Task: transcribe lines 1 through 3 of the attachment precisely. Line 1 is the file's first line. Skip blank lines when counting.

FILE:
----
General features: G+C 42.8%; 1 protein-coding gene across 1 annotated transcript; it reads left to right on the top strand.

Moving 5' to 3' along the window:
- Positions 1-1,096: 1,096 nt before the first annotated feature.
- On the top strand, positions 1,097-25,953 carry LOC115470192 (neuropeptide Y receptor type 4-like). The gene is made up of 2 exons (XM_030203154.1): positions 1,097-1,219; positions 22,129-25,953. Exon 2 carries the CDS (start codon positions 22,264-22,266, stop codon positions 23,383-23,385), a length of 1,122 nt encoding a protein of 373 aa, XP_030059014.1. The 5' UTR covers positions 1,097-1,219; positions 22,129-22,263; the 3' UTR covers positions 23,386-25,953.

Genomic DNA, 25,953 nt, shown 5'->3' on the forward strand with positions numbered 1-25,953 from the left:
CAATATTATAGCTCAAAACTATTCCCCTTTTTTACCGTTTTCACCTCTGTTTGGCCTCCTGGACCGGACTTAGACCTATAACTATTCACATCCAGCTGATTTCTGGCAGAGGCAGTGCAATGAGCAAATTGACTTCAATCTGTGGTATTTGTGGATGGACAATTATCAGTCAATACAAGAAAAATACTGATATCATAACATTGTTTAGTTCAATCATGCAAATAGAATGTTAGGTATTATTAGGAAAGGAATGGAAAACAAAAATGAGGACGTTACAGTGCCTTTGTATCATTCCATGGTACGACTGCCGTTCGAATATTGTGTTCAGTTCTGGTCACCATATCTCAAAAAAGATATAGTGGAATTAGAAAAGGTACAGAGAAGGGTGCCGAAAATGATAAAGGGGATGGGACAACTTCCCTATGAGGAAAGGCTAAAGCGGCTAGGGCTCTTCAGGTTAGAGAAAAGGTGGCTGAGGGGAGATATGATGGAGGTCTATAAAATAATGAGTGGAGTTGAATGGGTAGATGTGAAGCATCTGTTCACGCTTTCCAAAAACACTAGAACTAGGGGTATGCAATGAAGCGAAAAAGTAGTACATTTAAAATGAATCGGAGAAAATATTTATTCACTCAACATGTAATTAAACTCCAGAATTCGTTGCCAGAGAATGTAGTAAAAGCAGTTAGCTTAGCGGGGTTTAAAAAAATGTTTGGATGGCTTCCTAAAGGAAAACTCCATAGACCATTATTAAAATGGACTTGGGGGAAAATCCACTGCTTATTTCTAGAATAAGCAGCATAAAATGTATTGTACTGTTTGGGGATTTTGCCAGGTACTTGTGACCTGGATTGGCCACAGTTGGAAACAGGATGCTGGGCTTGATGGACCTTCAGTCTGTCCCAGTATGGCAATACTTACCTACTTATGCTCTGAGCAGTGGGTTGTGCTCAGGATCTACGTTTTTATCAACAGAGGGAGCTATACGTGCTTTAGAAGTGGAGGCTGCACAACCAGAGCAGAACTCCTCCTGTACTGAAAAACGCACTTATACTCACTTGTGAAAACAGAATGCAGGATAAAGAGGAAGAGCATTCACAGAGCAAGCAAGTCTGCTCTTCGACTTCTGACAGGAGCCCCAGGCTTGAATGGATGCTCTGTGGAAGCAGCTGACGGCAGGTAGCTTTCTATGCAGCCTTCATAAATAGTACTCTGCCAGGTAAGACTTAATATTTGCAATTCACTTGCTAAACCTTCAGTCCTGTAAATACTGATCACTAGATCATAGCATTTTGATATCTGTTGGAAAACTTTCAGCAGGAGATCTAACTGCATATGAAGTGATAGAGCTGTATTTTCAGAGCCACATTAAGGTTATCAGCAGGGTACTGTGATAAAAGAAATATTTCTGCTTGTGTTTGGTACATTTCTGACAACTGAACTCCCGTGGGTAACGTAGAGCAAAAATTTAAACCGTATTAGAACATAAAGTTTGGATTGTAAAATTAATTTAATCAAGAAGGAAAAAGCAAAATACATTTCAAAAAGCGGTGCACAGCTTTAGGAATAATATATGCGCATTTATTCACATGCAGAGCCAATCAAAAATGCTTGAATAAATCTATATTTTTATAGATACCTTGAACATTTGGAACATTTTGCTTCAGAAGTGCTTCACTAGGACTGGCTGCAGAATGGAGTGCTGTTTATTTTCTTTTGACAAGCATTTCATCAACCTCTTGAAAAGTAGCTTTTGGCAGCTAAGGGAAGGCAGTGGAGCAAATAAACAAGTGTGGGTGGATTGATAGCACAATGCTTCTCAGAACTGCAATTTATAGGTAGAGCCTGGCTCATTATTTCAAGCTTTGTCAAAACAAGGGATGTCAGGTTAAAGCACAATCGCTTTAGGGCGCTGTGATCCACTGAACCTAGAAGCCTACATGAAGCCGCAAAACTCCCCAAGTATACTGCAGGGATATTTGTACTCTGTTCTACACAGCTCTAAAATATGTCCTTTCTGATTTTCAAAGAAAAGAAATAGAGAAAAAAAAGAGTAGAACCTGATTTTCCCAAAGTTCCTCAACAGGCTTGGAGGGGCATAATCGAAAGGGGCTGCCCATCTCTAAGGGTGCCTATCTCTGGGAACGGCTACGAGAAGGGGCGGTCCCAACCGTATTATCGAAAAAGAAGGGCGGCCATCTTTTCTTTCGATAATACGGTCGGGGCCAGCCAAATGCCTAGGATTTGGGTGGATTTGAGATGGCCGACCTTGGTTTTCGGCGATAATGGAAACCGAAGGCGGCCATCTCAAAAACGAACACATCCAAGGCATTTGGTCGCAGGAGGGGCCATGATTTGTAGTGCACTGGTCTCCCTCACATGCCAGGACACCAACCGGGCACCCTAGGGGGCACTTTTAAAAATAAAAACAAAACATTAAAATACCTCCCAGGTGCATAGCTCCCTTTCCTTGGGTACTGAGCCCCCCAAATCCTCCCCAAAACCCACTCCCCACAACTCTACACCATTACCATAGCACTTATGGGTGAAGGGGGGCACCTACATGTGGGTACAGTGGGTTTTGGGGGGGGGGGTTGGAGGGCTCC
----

General features: G+C 42.8%; 1 protein-coding gene across 1 annotated transcript; it reads left to right on the top strand.

Moving 5' to 3' along the window:
- Positions 1-1,096: 1,096 nt before the first annotated feature.